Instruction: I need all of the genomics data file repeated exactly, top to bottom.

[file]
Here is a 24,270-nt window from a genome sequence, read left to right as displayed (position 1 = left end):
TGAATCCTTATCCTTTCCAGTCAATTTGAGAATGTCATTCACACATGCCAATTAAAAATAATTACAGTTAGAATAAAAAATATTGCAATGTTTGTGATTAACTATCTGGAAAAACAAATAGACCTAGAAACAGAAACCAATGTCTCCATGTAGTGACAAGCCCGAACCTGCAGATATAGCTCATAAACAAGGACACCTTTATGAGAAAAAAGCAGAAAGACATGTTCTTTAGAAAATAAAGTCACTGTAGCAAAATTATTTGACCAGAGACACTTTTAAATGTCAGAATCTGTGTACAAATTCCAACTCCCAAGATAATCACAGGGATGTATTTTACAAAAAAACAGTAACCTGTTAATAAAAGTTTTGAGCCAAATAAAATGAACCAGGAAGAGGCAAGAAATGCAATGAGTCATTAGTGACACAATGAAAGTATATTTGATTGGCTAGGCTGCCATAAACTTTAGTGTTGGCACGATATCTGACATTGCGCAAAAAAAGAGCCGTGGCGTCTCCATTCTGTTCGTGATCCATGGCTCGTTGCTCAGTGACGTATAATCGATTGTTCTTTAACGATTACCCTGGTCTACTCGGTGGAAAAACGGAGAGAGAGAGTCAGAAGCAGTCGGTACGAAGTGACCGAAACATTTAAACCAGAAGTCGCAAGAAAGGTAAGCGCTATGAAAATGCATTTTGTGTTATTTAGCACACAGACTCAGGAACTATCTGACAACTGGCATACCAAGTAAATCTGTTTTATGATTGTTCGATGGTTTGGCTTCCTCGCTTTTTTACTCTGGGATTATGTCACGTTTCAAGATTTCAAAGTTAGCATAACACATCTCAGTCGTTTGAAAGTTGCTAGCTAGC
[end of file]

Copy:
Here is a 24,270-nt window from a genome sequence, read left to right as displayed (position 1 = left end):
TGAATCCTTATCCTTTCCAGTCAATTTGAGAATGTCATTCACACATGCCAATTAAAAATAATTACAGTTAGAATAAAAAATATTGCAATGTTTGTGATTAACTATCTGGAAAAACAAATAGACCTAGAAACAGAAACCAATGTCTCCATGTAGTGACAAGCCCGAACCTGCAGATATAGCTCATAAACAAGGACACCTTTATGAGAAAAAAGCAGAAAGACATGTTCTTTAGAAAATAAAGTCACTGTAGCAAAATTATTTGACCAGAGACACTTTTAAATGTCAGAATCTGTGTACAAATTCCAACTCCCAAGATAATCACAGGGATGTATTTTACAAAAAAACAGTAACCTGTTAATAAAAGTTTTGAGCCAAATAAAATGAACCAGGAAGAGGCAAGAAATGCAATGAGTCATTAGTGACACAATGAAAGTATATTTGATTGGCTAGGCTGCCATAAACTTTAGTGTTGGCACGATATCTGACATTGCGCAAAAAAAGAGCCGTGGCGTCTCCATTCTGTTCGTGATCCATGGCTCGTTGCTCAGTGACGTATAATCGATTGTTCTTTAACGATTACCCTGGTCTACTCGGTGGAAAAACGGAGAGAGAGAGTCAGAAGCAGTCGGTACGAAGTGACCGAAACATTTAAACCAGAAGTCGCAAGAAAGGTAAGCGCTATGAAAATGCATTTTGTGTTATTTAGCACACAGACTCAGGAACTATCTGACAACTGGCATACCAAGTAAATCTGTTTTATGATTGTTCGATGGTTTGGCTTCCTCGCTTTTTTACTCTGGGATTATGTCACGTTTCAAGATTTCAAAGTTAGCATAACACATCTCAGTCGTTTGAAAGTTGCTAGCTAGC